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How Bad News Can Be Good for Sales

Here's an intuitively odd idea: Small doses of bad news may be good for sales. That's the theory coming out of Stanford Graduate School of Business and Tel Aviv University. It sounds weird, but a recent study undertaken by the two institutions found that smatterings of mildly negative information — a so-called “blemishing effect” — may strengthen a consumer's positive impression of a product or service.

In the report “When Blemishing Leads to Blossoming: The Positive Effect of Negative Information,” researchers contend minor smudges on an otherwise shiny slate could change the usual approach taken by marketers, for instance, altering online ads or product descriptions on retail Websites, or even face-to-face sales attempts.

“We find that as long as the negative information about a product is minor, your pitch [to a consumer] might be more persuasive when it calls attention to that negative, especially if consumers have already learned some positive things,” said Baba Shiv, Sanwa Bank Ltd., professor of marketing at Stanford Graduate School of Business, in a news release.

For the study, test groups of consumers and lab volunteers were asked to consider the purchase of hiking boots, chocolate bars, or champagne glasses. Researchers provided information about features, asked participants to rate the information as positive or negative, and measured the influence such information had on purchasing decisions.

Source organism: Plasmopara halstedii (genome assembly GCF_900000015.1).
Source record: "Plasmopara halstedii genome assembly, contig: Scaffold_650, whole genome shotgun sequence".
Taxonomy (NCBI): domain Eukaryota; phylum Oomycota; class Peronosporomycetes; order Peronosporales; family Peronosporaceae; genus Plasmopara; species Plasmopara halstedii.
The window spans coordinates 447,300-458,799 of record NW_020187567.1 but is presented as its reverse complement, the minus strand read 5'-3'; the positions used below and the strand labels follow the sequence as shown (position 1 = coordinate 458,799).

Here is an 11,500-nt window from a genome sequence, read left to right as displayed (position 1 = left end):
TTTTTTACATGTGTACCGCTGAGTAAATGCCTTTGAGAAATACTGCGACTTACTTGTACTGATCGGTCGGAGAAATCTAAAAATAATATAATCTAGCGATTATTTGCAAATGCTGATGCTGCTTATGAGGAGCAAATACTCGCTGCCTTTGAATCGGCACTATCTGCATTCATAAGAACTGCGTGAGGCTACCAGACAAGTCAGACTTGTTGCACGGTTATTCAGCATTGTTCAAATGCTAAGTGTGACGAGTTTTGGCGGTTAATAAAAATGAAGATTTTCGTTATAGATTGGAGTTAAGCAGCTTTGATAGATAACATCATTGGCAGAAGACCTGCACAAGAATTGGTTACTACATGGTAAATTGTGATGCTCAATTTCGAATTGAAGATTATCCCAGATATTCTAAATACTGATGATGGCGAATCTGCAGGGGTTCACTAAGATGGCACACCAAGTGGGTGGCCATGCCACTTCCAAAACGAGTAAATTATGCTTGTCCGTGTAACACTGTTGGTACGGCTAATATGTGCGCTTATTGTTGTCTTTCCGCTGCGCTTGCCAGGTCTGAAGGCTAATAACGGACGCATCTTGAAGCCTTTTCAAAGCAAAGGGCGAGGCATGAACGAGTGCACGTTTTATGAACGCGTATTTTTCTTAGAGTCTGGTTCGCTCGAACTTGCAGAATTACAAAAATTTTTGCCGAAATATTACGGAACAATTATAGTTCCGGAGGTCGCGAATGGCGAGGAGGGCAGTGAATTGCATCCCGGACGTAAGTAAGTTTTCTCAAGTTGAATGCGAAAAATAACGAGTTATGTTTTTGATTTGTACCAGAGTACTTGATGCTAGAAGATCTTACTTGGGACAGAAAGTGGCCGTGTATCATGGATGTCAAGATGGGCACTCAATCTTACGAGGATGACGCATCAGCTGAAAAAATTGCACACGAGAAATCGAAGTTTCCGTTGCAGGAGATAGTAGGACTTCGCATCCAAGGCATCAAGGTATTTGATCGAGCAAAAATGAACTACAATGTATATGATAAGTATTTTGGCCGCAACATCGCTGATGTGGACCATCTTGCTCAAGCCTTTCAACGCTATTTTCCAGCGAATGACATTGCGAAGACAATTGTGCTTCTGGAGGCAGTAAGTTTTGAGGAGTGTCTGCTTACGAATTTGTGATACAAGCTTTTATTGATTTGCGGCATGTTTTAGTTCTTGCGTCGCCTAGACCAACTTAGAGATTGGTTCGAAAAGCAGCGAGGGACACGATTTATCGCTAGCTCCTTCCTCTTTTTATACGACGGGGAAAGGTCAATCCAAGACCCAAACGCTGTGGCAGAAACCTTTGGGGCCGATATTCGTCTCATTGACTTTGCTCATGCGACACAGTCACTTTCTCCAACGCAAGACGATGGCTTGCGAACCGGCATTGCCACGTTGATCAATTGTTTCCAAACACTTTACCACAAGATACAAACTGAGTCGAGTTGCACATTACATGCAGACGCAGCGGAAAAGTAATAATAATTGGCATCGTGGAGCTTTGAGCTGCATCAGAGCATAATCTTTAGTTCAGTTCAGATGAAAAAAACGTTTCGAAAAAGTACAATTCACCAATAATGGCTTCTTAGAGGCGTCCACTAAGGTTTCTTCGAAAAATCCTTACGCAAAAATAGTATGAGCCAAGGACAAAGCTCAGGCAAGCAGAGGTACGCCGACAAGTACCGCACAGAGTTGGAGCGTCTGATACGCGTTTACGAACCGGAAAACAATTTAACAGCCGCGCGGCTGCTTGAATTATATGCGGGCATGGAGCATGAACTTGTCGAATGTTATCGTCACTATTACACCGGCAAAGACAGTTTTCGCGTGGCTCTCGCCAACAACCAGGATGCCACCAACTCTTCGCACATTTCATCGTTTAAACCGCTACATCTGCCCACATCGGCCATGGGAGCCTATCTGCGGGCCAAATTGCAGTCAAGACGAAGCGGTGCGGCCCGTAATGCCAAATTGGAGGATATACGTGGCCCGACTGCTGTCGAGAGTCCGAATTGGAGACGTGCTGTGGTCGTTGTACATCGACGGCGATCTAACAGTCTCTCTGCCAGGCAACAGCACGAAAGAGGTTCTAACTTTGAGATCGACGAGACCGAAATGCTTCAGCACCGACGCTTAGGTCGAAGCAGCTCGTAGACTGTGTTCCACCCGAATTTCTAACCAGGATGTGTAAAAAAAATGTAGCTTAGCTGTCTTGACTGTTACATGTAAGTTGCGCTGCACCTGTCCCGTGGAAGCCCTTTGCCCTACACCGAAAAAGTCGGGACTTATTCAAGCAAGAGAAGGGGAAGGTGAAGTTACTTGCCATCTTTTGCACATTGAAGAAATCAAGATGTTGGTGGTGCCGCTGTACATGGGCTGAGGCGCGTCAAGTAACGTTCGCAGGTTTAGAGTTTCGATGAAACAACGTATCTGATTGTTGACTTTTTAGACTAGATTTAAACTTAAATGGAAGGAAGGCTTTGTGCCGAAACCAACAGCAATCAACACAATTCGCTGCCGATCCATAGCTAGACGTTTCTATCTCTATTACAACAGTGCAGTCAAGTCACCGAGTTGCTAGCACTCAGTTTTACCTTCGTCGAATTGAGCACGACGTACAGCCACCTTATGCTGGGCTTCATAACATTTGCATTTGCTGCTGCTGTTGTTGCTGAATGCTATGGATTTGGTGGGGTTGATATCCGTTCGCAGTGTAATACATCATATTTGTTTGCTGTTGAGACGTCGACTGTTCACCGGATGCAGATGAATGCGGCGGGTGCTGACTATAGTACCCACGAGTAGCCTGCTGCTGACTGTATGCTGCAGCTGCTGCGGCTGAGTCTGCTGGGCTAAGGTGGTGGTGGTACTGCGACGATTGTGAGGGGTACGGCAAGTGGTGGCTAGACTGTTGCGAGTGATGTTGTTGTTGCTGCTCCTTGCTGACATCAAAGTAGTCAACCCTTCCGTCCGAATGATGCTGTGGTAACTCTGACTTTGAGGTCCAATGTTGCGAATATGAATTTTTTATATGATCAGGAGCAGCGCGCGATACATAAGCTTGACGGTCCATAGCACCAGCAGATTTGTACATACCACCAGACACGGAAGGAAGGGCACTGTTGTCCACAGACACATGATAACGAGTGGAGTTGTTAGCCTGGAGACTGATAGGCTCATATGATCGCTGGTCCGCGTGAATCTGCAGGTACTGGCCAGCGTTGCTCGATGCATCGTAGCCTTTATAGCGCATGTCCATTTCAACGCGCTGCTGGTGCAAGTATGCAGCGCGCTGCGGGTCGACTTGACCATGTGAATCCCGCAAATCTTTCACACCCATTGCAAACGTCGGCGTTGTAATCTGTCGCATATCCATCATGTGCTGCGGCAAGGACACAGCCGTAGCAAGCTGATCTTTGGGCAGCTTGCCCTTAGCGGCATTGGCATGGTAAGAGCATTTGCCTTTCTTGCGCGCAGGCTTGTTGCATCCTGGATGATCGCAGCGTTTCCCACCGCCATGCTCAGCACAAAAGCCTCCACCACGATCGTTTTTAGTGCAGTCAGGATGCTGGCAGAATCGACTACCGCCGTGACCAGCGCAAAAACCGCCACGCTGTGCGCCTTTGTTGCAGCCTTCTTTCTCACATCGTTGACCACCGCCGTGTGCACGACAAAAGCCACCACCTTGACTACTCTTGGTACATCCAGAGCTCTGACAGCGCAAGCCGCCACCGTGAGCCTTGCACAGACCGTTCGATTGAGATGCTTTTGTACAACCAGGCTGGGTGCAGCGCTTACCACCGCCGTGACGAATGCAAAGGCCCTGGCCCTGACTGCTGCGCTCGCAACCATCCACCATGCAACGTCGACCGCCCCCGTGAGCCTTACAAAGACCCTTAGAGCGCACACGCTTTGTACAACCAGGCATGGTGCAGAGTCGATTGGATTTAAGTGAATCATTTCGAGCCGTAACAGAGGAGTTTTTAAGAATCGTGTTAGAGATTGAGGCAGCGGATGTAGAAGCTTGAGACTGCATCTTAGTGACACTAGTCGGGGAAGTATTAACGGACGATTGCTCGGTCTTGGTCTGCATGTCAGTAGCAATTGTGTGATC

Lets apply the concept to electronics companies, and infer what the supply chain impact could be. Purchasers of high-tech gadgets probably weigh pros and cons in much the same way they do when deciding which boots to buy.

Since the study says “small doses of bad news” could help accentuate positive attributes, I suppose the heaps of troubling headlines about {complink 3847|Nokia Corp.} and {complink 4644|Research In Motion Ltd. (RIM)} wouldn't make them viable candidates to test the theory.

What about {complink 379|Apple Inc.}? Even though the company admitted to sales shortfalls because of inadequate supply, and its contract manufacturing partner, Foxconn, has been slapped for questionable labor and safety practices, Apple is still a Wall Street darling. (See: Apple Shipment Shortfall Prompts Cut in 2011 iPad Shipment Forecast and Apple Has a Foxconn Problem.) And, as long as the iPhone and iPad keep looking glamorous, there's very little that seems dissuasive enough to uncrown the industry's current king of the hill. So, Apple probably also wouldn't fall into this study's parameters.

What impact could this blemish effect have on, say, e-readers, which still have benefits over their more sophisticated tablet cousins (namely, being easier on the eyes)? What would happen if Amazon's Kindle or Barnes & Noble's new Nook devices got a couple of bad marks for every few dozen good ones? Would that heat up conversation and competition, drive holiday gift-buying demand, and spur next-generation engineering innovation? Perhaps. And, if that happened, would the supply chain be ready?